Sri Lanka’s handicraft very popular with Indians

(COLOMBO, LANKAPUVATH) – Despite India’s renowned arts and craft traditions of millennia, Sri Lankan handicrafts are very much popular with Indians, according to the Indian High Commissioner to Colombo Taranjit Singh Sandhu.

“Sri Lanka, like India has a tradition of handicrafts. The handicrafts in both our nations continue for millennia. Sri Lankan art creations are very popular with Indians,” said the Indian High Commissioner.

High Commissioner Sandhu was addressing the launch of Sri Lanka’s national Handicrafts Festival 2018 on 12 September at BMICH. He was joined by the Minister of Industry and Commerce Rishad Bathiudeen, Agricultural Minister Mahinda Amaraweera, and Deputy Minister of Industry and Commerce Buddhika Pathirana.

Many distinguished craftsmen from Sri Lanka, India, Bangladesh, Nepal, and Malaysia participated in the event organized by the National Crafts Council (NCC).

NCC’s six-day long Shilpa Abhimani festival showcases 1418 designs of Sri Lankan craftsmen that won awards at Provincial levels and will compete for Presidential Awards later.

Speaking further, the Indian High Commissioner noted that cave paintings in Sigiriya, Dambulla, and wood carvings in Lankathilaka Temple, speaks of exceptional skills of master-craftsmen of yester year.

“You will agree with me that the wooden masks have become synonymous with Brand Sri Lanka. The history of Indian handicrafts go back to almost 5000 years,” said High Commissioner Sandhu.

“There are numerous handicrafts from Indus Valley civilization in Indian handicrafts (sector) which have become popular. Each handicraft leaves a legacy. There is a niche market for products such as banana and bamboo fabrics. The market for organic dyes, clothes & fabrics is growing.”

He added that the people to people relations formed the pillar of India-Sri Lanka partnership.

“This partnership is expanding, which symbolizes the connectedness and togetherness. Sri Lankan art creations are very popular with Indians. Every year thousands of Indian tourists take part in wonderful memories and beautiful handcrafts from Sri Lanka. I hear Sri Lankan craftsmen also enthusiastically participate in the annual Surajkund Festival in India. Such interactions not only generate opportunities to exchange ideas, they also provide opportunities to Lankan craftsmen. Shilpa Abhimani is a unique event where an international platform is provided to artisans. I must congratulate the National Crafts Council of Sri Lanka for organizing this event.”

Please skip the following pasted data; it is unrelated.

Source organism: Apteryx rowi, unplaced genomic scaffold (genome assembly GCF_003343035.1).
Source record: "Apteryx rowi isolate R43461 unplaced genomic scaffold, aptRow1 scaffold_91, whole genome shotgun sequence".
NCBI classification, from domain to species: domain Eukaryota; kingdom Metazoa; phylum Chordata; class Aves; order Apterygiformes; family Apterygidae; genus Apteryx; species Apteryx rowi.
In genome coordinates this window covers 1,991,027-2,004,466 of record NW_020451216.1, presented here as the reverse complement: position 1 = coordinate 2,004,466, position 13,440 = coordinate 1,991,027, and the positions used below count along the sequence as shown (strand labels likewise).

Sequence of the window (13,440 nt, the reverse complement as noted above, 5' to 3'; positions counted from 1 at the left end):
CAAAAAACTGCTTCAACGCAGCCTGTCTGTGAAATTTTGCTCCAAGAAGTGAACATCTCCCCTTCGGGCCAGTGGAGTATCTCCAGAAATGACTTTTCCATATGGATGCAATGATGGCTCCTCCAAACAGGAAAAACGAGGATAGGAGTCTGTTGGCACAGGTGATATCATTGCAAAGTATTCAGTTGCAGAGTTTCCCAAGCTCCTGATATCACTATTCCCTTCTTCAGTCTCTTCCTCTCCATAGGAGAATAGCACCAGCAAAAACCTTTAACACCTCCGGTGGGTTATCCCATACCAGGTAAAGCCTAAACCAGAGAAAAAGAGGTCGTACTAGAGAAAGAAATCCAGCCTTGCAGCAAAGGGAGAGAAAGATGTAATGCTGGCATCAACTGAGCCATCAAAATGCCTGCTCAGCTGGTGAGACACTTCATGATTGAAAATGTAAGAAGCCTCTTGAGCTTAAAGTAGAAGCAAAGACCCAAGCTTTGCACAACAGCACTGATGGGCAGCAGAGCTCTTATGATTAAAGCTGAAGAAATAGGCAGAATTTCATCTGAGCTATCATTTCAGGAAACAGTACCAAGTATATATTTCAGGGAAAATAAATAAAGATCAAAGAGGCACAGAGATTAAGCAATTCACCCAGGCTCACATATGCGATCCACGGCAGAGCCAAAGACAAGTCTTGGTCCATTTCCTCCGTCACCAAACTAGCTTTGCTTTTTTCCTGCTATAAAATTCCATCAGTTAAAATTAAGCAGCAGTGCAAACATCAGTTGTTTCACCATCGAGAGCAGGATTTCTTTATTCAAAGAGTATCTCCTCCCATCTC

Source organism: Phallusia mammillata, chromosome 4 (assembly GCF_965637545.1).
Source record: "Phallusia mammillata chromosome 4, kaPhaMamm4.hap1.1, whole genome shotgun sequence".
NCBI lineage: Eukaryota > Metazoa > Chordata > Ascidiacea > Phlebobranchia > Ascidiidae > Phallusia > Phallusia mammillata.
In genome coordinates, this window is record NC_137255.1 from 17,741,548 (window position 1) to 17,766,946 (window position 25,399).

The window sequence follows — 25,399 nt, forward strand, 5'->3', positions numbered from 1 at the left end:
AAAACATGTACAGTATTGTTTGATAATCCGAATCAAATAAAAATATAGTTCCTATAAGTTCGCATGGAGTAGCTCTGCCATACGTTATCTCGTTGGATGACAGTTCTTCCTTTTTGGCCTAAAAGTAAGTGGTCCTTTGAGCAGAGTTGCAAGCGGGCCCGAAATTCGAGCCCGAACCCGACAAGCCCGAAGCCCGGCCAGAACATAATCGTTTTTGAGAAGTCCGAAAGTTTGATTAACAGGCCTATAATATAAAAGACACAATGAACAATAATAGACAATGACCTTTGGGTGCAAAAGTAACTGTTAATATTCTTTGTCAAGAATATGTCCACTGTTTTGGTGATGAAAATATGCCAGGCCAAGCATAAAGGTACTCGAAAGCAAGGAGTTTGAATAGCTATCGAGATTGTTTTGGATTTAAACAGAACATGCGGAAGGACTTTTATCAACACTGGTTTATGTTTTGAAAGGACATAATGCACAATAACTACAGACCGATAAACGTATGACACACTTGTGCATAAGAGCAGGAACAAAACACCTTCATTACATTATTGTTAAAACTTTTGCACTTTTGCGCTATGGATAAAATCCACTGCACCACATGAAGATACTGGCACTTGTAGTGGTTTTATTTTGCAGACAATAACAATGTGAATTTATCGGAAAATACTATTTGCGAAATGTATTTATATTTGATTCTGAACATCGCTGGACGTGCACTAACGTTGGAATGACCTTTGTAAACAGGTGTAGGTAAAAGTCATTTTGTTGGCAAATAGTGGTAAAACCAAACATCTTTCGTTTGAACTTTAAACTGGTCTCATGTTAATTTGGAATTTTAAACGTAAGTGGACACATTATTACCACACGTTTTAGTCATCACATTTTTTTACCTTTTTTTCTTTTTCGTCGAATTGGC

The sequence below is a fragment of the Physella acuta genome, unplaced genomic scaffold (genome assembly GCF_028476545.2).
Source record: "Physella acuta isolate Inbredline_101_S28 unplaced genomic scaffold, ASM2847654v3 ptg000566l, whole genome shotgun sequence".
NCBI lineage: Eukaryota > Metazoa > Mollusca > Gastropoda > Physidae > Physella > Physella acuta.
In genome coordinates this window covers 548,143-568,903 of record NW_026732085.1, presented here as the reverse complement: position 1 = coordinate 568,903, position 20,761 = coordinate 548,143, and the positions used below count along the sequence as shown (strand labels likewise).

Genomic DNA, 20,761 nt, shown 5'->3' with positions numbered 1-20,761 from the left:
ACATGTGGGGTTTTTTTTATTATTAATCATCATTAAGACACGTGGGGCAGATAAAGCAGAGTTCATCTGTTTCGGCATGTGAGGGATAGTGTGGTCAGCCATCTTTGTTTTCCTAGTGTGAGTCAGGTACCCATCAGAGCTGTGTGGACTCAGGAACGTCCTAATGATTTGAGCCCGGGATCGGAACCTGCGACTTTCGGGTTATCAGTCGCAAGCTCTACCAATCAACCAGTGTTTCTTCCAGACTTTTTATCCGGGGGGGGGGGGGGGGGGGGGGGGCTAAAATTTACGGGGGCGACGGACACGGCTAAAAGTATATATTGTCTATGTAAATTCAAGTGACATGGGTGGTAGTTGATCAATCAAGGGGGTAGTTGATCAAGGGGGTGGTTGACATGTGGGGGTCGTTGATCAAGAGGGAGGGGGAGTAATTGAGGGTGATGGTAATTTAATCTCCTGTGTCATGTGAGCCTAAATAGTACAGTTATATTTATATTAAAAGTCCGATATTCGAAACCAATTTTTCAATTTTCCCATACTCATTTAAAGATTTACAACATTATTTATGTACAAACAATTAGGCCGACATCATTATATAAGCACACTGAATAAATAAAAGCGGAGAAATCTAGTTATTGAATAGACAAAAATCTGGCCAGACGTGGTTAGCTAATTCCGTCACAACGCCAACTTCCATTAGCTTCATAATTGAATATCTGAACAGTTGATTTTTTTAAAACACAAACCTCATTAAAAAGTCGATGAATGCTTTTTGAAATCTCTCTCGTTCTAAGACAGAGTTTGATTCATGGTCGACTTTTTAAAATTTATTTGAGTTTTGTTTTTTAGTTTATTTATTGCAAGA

The Surajkund International Crafts Festival in Faridabad (Haryana State) in India, is the country’s largest arts and crafts festival.

Addressing the event Minister Bathiudeen stressed of the achievements of NCC.

“With the Japan based International Research Centre for Intangible Cultural Heritage in the Asia-Pacific Region (IRCI) the government is now working on a project to revive traditional textiles and women’s handicrafts in North and Eastern Provinces. We thank both UNESCO and IRCI for supporting us in this project which is expected to close in 2019. With the EDB the NCC will conduct a special workshop on exporting process for nearly 100 Master Craftsmen. With the Central Environment Authority the NCC plans to conduct a workshop on Waste Management for our craftsmen on the use of environmentally friendly raw-materials. We thank India for supporting our crafts sector,” said Minister Bathiudeen.

NCC Chairperson Heshani Bogollagama too praised India for supporting Lankan crafts and appreciating Lankan designs. “There are 26000 Sri Lankan craftsmen. Training them and taking their crafts to the market are important activities. We expanded our training centers and now we have a total of 112 centers across the country,” she said.

According to the Sri Lanka Export Development Board, export of crafts increased last year by 11% to US$ 61 million from 2016’s $56 million. The largest craft volumes were toys, ceramic ornaments and copper designs.

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